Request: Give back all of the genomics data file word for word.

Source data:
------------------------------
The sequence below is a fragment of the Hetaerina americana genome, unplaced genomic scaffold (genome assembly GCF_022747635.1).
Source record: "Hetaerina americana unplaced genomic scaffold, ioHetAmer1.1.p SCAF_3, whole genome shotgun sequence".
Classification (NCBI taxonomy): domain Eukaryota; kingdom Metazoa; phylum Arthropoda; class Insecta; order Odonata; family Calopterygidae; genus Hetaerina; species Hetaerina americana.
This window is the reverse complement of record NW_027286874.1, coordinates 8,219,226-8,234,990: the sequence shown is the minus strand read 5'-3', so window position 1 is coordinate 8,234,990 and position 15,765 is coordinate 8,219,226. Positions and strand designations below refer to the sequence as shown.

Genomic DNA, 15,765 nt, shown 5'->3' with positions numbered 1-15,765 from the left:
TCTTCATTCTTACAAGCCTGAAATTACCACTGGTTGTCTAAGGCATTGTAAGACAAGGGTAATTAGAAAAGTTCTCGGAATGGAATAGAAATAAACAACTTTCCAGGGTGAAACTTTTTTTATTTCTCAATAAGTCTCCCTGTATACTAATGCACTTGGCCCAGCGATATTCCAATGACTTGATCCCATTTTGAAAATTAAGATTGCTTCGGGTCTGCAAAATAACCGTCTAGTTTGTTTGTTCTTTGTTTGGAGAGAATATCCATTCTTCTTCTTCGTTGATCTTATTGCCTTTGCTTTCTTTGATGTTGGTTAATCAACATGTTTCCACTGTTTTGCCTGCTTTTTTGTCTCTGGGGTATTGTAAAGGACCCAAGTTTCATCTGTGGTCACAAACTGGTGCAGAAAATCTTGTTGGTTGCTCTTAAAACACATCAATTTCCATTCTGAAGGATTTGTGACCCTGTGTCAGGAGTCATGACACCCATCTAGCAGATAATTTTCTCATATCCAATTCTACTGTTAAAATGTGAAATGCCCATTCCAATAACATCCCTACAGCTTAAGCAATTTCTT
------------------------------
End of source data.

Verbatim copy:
The sequence below is a fragment of the Hetaerina americana genome, unplaced genomic scaffold (genome assembly GCF_022747635.1).
Source record: "Hetaerina americana unplaced genomic scaffold, ioHetAmer1.1.p SCAF_3, whole genome shotgun sequence".
Classification (NCBI taxonomy): domain Eukaryota; kingdom Metazoa; phylum Arthropoda; class Insecta; order Odonata; family Calopterygidae; genus Hetaerina; species Hetaerina americana.
This window is the reverse complement of record NW_027286874.1, coordinates 8,219,226-8,234,990: the sequence shown is the minus strand read 5'-3', so window position 1 is coordinate 8,234,990 and position 15,765 is coordinate 8,219,226. Positions and strand designations below refer to the sequence as shown.

Genomic DNA, 15,765 nt, shown 5'->3' with positions numbered 1-15,765 from the left:
TCTTCATTCTTACAAGCCTGAAATTACCACTGGTTGTCTAAGGCATTGTAAGACAAGGGTAATTAGAAAAGTTCTCGGAATGGAATAGAAATAAACAACTTTCCAGGGTGAAACTTTTTTTATTTCTCAATAAGTCTCCCTGTATACTAATGCACTTGGCCCAGCGATATTCCAATGACTTGATCCCATTTTGAAAATTAAGATTGCTTCGGGTCTGCAAAATAACCGTCTAGTTTGTTTGTTCTTTGTTTGGAGAGAATATCCATTCTTCTTCTTCGTTGATCTTATTGCCTTTGCTTTCTTTGATGTTGGTTAATCAACATGTTTCCACTGTTTTGCCTGCTTTTTTGTCTCTGGGGTATTGTAAAGGACCCAAGTTTCATCTGTGGTCACAAACTGGTGCAGAAAATCTTGTTGGTTGCTCTTAAAACACATCAATTTCCATTCTGAAGGATTTGTGACCCTGTGTCAGGAGTCATGACACCCATCTAGCAGATAATTTTCTCATATCCAATTCTACTGTTAAAATGTGAAATGCCCATTCCAATAACATCCCTACAGCTTAAGCAATTTCTT